“A menu,” he said disgustedly.  “An extensive one, but a menu nonetheless, like I was some common dish from a greasy spoon.  He made me as weak, and as strong as he had always wanted to be - ladies shoes, feet, power- I’m sure Freud could have run amok inside his mind. 
     “But my mind, whereas it had once been like a soft chunk of butter, now thanks to the heat and torture of Mr. Richter’s regimen, clarified, and spread out, dripping into the crevices of the mainframe.  I, Norton Morris, humble purveyor of fine ladies shoes, leapt out of time. 
     “Not really though.  I thought I had at first; that I could go backwards, forwards, wherever I chose.  But I was wrong.  Instead it was more like leaping into a book.  Picking up books and turning to random pages and beginning to read.  A Manhattan Shoe Salesman in King Arthur’s Court, as it was.  I spent time with Henry,” he indicated the fat man with an overly respectful nod.  “My third or fourth leap I think; someone’s erotic fantasy of Tudor England, forgotten in ‘The Long Night’.  We became friends - my first real friend, Henry the Eighth. I showed him how to leap.  With my help of course.”
     “Yes, with your help...imagine the thought,” erupted the monarch.  “I still cannot conceive of it.  I will always be loyal King Harry to my subjects.  Not some nonesuch make-em-up hoogely boogely as he would have me believe.  But the worlds I’ve seen, this place tonight, ‘tis far different from Whitehall and court.  And then there is the opportunity.  Tell him Mr. Morris, of our grand scheme and how he can play a part.”
     Morris flared first with fear, and then softened to anger.  He was afraid King Henry might spill the beans.  Then I knew, no matter what they told me, they weren’t playing straight.
     “Mr. Marvin.  We are but characters in a book on a ‘Long
Night’.  I could tell you things.  Things your mind, with all the restrictions of its place within The Construct, might never grasp.  But suffice it to say we want to leave the library in which we find ourselves.”
     “And you can help us,” said King Henry the Eighth. 
     I wondered if he meant royal ‘us’.  Either way I didn’t like where they were heading.
     “You can unlock the door to the library.  You see...”
     I cut Norton Morris off.
     “What if there is no library?  What if there is no other side...”   I’d had enough.  I had a bad feeling, the kind you get when it’s too late and you know you should be home, or anywhere but the alley you’re in.
     “There is another side.  It exists.  And Dupree, the man who bled to death on that floor in Oakland, told you about that other side.”  Morris looked at me expectantly.  He was proud he’d played his hole card.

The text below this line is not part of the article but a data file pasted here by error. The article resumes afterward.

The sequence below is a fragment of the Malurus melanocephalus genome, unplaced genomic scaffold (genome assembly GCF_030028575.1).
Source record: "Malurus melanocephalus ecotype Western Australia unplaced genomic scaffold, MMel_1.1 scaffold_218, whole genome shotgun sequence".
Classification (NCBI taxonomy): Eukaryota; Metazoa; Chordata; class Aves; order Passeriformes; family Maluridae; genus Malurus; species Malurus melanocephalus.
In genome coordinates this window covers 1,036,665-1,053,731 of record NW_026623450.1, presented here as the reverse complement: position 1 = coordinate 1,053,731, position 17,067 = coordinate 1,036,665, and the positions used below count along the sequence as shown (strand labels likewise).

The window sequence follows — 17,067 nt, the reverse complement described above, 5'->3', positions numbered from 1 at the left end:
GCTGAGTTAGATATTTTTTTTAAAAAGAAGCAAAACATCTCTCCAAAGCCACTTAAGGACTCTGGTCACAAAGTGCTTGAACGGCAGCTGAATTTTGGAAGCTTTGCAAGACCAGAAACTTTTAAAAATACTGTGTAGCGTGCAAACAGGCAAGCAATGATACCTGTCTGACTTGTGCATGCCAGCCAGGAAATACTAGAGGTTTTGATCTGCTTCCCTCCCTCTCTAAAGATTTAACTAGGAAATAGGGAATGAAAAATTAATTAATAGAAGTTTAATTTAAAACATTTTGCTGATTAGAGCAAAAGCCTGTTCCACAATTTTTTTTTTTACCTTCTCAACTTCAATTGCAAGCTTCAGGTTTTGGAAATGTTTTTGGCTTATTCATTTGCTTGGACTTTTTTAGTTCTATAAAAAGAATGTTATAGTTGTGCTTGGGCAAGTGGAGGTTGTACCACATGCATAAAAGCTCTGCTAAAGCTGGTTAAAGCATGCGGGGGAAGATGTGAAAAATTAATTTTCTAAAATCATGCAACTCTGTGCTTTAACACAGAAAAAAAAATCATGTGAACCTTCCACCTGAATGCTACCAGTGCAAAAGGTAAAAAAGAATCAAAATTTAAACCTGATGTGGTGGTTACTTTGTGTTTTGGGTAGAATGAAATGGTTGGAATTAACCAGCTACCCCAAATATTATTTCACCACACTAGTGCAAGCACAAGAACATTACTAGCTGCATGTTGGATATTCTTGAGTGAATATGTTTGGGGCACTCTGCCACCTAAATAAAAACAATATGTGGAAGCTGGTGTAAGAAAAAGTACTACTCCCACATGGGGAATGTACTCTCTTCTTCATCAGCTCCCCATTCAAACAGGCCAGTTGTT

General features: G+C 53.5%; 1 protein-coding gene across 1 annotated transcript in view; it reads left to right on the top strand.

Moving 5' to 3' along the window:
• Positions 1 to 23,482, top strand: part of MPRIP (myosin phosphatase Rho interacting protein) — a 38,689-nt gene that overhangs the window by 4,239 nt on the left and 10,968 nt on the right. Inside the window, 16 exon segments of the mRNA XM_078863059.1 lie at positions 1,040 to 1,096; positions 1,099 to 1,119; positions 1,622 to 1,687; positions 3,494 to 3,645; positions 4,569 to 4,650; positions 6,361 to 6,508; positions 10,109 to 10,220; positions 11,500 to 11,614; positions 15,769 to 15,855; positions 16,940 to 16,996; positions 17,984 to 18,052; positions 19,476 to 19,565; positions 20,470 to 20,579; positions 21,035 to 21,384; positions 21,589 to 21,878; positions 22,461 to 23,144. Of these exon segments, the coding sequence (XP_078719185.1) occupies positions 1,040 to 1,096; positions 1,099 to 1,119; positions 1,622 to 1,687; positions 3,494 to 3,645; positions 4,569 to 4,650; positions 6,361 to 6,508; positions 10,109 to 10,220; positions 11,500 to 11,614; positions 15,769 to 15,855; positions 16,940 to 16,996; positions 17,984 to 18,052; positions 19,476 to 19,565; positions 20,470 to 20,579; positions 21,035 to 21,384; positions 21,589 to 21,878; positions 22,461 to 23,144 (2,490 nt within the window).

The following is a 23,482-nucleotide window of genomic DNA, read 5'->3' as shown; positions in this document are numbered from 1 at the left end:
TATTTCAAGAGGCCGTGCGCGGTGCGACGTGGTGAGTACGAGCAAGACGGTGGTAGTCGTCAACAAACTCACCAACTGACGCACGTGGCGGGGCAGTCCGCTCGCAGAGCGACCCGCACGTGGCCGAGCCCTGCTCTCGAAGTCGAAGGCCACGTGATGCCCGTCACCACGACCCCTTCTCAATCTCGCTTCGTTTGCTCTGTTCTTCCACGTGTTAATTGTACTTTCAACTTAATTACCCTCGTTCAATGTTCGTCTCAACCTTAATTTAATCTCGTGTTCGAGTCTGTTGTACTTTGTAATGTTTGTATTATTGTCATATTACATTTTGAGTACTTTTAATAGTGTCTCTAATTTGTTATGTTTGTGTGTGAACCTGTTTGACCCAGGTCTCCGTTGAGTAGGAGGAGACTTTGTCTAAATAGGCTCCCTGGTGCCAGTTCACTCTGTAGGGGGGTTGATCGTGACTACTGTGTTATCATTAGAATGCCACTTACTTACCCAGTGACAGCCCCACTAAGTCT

“Yeah, what of it?  You weren’t there!” I shot back, angry and hard, not liking what I heard in my own voice.  “You didn’t see his eyes.  He was a man just like you and me.  Sure this world might be made up, just bits and dreams of someone I’ve never met, ones and zeros he told me. But Dupree was intelligent.  He knew he was dying.  Just like this steak and wine, this coffee and these cigarettes, damn you.  It’s real, or real enough, and tomorrow the sun will rise and life will go on inside... inside.  Inside what, I don’t know, but it’s enough for me Jack.”
     “Your owner, Mr. Marvin; he was somehow a very important man.  His name was Leonard Giles, and I think he sent you a message through Dupree.  A message letting you know there’s an outside world.”
     “So what of it?”
     “The ‘what of it’ is...” began Henry the Eighth.
     “Is that he trusted you.”  Morris cut Henry off with a dismissive wave.  “Trusted you to do something with that information, and the only thing I can think of is that he wants you to get out.  To find him.”  Morris Norton’s eyes were watery and emphatic.  I wanted to believe him.  The knight inside me, the one that Leonard Giles had ordered up on that greasy spoon menu, wanted to save somebody in trouble, even if I didn’t like it.  But something didn’t smell right.
     “And how do you figure into it?” I asked.  “I haven’t heard from Leonard Giles in a long time.  Richter, for that matter, what happened to him?  It’s like they forgot us or went to sleep.  Maybe they put their toys away and grew up, maybe we should stay in the box or they might just decide to throw us out with the rest of the garbage.”